|Author||: Mary Finley-Brook,Stephen Metts|
|Publisher||: Academic Press|
|Release Date||: 2020-08-15|
|ISBN 10||: 9780128195017|
|Pages||: 304 pages|
Despite global support for energy democracy and sustainable energy systems, there remains considerable unevenness in the distribution and extent of energy rights, and concentrations of energy poverty and energy violence, homicides and repression intimately connected to the energy sector. Climate Crisis, Energy Violence, and Environmental Racism communicates the extremity, breadth, and the extent of energy violence across energy sources, sectors and geographies. The work accommodates structural, ecological, institutional, physical and economic forms of energy violence. It explores the field through novel research methods and data sources including the use of comparative homicide and repression databases, the analysis of hotspots and sacrifice zone analysis, and systematic representation of the full continuum of violence. The work is accompanied by a comprehensive complement of case studies drawn from global examples, including coal mining, oil production, hydraulic fracturing, biofuels, hydroelectric dams, and solar panel construction. By framing the work in the context of violence, and in particular the use of metrics, the book provides a compelling and engaging argument for energy justice. Analyses energy violence in an accessible and common-sense theoretical framework grounded in ecology, ethics, and human rights Explores energy violence comprehensively across multiple sources, sectors and geographies Interrogates quantifiable structural violence through homicide and repression databases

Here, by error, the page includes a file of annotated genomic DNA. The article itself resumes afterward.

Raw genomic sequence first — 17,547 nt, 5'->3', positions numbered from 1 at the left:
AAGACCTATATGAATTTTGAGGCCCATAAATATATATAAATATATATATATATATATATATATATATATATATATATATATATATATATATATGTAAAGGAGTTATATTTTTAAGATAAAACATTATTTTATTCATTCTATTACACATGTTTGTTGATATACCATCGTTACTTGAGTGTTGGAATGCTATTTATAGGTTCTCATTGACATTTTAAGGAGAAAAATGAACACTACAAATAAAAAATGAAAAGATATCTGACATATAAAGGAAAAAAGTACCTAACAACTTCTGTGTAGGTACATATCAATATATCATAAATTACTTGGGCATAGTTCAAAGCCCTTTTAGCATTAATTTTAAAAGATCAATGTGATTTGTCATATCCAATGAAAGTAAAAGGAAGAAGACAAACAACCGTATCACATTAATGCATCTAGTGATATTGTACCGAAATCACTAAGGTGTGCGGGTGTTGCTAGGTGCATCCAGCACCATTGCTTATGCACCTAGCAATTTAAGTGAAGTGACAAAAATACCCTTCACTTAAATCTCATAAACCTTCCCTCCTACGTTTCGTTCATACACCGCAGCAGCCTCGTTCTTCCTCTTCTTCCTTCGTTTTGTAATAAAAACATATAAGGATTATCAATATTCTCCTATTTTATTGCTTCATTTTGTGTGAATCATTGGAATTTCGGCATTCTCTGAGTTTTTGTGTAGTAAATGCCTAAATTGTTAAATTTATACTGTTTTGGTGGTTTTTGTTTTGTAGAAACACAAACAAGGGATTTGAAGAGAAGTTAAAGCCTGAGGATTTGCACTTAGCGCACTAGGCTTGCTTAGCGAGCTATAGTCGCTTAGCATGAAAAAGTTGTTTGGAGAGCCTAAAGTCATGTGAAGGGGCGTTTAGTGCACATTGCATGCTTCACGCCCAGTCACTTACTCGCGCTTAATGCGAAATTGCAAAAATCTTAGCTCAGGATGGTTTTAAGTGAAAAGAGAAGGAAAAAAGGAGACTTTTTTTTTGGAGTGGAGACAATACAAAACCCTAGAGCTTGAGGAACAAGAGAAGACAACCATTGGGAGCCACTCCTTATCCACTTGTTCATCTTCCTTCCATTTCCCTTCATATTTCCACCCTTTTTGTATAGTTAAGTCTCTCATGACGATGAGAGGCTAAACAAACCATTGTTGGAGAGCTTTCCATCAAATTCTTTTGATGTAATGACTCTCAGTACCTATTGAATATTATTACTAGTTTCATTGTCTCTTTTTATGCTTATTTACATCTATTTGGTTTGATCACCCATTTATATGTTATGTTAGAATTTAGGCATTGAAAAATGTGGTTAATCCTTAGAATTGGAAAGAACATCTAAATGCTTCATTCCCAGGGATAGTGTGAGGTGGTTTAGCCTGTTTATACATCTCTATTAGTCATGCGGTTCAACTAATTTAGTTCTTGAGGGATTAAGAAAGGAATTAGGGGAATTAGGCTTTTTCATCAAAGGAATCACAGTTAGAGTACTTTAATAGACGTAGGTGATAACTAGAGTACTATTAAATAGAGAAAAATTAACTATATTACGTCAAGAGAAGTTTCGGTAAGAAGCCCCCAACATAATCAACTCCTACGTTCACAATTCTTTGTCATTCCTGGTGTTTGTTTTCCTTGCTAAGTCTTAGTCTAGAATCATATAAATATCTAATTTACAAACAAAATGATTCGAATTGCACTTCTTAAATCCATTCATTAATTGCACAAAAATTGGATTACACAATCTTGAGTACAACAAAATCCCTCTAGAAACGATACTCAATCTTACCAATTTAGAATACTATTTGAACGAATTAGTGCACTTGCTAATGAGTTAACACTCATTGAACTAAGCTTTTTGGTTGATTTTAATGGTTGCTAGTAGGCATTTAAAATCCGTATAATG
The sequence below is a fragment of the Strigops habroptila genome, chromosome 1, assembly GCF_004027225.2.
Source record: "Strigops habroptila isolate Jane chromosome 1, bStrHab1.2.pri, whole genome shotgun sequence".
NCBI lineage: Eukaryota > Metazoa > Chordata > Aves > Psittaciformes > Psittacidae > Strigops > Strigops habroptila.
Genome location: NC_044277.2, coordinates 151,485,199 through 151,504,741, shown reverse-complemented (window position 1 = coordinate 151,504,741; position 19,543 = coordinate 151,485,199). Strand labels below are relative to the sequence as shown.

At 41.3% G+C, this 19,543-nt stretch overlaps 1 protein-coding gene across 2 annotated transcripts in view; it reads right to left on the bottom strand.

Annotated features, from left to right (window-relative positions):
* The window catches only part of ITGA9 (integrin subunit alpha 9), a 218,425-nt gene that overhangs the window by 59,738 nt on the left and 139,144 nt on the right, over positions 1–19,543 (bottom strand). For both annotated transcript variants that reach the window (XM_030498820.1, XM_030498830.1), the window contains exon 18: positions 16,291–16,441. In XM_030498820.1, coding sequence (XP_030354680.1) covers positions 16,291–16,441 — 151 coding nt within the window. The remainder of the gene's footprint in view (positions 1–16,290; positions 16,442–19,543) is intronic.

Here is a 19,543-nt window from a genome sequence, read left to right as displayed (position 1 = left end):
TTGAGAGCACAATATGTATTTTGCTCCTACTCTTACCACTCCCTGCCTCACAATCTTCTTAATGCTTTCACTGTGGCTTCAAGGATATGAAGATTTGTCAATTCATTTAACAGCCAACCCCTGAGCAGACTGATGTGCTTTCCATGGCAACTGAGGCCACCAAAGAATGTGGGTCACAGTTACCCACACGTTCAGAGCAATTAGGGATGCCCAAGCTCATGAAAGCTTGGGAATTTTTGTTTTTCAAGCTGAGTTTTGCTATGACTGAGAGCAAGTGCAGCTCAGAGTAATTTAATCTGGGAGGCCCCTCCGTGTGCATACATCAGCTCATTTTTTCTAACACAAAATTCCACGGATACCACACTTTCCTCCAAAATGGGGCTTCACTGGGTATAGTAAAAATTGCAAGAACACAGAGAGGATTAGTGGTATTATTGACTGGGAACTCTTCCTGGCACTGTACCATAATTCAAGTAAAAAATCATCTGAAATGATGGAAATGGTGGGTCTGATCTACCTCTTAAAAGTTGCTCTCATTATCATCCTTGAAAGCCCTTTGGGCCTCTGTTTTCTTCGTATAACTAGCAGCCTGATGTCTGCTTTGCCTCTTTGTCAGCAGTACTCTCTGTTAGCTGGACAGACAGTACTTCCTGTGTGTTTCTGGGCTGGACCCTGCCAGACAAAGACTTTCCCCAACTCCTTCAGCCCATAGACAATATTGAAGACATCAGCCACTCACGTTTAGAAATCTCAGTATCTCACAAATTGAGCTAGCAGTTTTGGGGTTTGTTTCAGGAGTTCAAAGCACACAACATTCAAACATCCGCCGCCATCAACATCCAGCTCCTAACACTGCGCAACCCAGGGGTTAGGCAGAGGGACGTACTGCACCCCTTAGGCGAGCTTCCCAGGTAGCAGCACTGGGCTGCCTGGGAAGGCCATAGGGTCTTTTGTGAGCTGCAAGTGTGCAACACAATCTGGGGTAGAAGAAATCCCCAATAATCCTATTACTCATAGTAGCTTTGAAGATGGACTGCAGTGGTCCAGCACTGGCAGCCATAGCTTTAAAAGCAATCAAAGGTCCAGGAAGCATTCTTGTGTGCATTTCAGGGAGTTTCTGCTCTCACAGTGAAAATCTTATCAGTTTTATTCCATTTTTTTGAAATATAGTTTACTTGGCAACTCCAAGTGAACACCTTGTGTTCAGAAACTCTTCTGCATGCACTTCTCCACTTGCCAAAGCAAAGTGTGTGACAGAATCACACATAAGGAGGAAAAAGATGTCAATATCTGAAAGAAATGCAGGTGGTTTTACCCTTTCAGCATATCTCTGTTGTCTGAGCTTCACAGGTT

Climate change presents perhaps the most profound challenge ever confronted by human society. This volume is a definitive analysis drawing on the best thinking on questions of how climate change affects human systems, and how societies can, do, and should respond. Key topics covered include the history of the issues, social and political reception of climate science, the denial of that science by individuals and organized interests, the nature of the social disruptions caused by climate change, the economics of those disruptions and possible responses to them, questions of human security and social justice, obligations to future generations, policy instruments for reducing greenhouse gas emissions, and governance at local, regional, national, international, and global levels.